In my previous post, I shared an article about a Financial Planner who understands the importance of Reverse mortgages and how it’s use can make a positive addition to someone’s retirement plans. Financial advisors have typically not considered a Reverse loan to be part of the tool box when it comes to planning for retirement.
This has been due to an enormous misunderstanding about the federal loan program and the unwillingness to educated themselves about it. But the current times are now changing and it seems that more of the financial planning community is finally recognizing the value that a Reverse loan can have for their clients in extending their retirement funds and protecting them from taxation in the event they withdraw funds from their investments.
The following article discusses the intelligent approach that a Financial advisor is utilizing when he discusses financial concerns with his older clients.
Kitces: Reverse Mortgages Don’t Have to be Loan of Last Resort
Posted By Alyssa Gerace On September 19, 2013 @ 6:11 pm In News,Reverse Mortgage | No Comments
The use of reverse mortgages as a retirement planning tool should receive much more consideration earlier on in planning processes rather than as a loan of last resort, writes  a financial planner after comparing the loan to traditional amortizing mortgages kept in retirement.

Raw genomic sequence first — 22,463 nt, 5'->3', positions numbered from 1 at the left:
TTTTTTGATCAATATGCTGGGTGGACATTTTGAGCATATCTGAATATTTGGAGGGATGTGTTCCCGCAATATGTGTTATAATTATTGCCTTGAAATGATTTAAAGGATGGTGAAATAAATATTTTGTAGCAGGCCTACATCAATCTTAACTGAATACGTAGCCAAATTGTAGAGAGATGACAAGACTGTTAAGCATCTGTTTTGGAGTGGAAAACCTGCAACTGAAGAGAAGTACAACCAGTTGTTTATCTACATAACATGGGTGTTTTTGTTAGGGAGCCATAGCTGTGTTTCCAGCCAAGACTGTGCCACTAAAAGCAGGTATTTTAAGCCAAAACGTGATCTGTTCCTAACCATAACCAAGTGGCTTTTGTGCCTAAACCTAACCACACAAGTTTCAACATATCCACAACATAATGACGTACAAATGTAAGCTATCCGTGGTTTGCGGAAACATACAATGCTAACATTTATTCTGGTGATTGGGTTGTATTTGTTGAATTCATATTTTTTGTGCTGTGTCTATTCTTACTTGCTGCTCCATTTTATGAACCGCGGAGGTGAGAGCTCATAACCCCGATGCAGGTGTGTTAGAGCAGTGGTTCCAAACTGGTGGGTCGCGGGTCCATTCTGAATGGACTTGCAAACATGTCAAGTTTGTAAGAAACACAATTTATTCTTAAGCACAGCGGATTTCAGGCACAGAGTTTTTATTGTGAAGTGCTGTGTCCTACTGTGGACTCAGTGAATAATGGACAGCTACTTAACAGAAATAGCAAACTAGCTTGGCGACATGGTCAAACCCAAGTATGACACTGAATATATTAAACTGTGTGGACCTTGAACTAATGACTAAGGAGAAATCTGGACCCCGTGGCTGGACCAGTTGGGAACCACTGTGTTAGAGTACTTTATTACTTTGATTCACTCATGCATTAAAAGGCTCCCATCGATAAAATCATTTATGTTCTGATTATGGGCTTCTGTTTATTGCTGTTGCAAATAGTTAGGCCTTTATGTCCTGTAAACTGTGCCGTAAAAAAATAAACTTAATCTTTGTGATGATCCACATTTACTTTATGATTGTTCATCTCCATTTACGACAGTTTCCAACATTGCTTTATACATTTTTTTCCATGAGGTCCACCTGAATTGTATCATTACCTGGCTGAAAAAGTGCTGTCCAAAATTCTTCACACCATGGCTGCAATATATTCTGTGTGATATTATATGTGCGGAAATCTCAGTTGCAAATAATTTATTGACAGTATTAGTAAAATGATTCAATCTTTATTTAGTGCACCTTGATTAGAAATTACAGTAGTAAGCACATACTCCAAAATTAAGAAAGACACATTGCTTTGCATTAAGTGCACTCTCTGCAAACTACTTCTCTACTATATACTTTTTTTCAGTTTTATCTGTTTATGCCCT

With low interest rates suppressing both retirement portfolio yields and borrowing costs, some borrowers may be tempted to keep their amortizing mortgages in retirement, Michael Kitces writes on his financial planning new blog.
The decision to keep a forward mortgage in retirement is not without risk, however, Kitces cautions, outlining potential dangers including equities that don’t perform as expected and failure to generate a return in excess of the borrowing cost during a relevant time period.
Even when returns do add up, he continues, ongoing monthly payments on traditional mortgages create a “sequence of returns” risk for retirees, as withdrawals to fulfill mortgage repayment obligations could deplete retirement portfolios during an extended period of bad returns to the extent there isn’t enough money left over for when good returns arrive.
“From this perspective,” he writes, “retirees should perhaps consider the reverse mortgage instead.”
The remainder of the article will be in my next post to this site.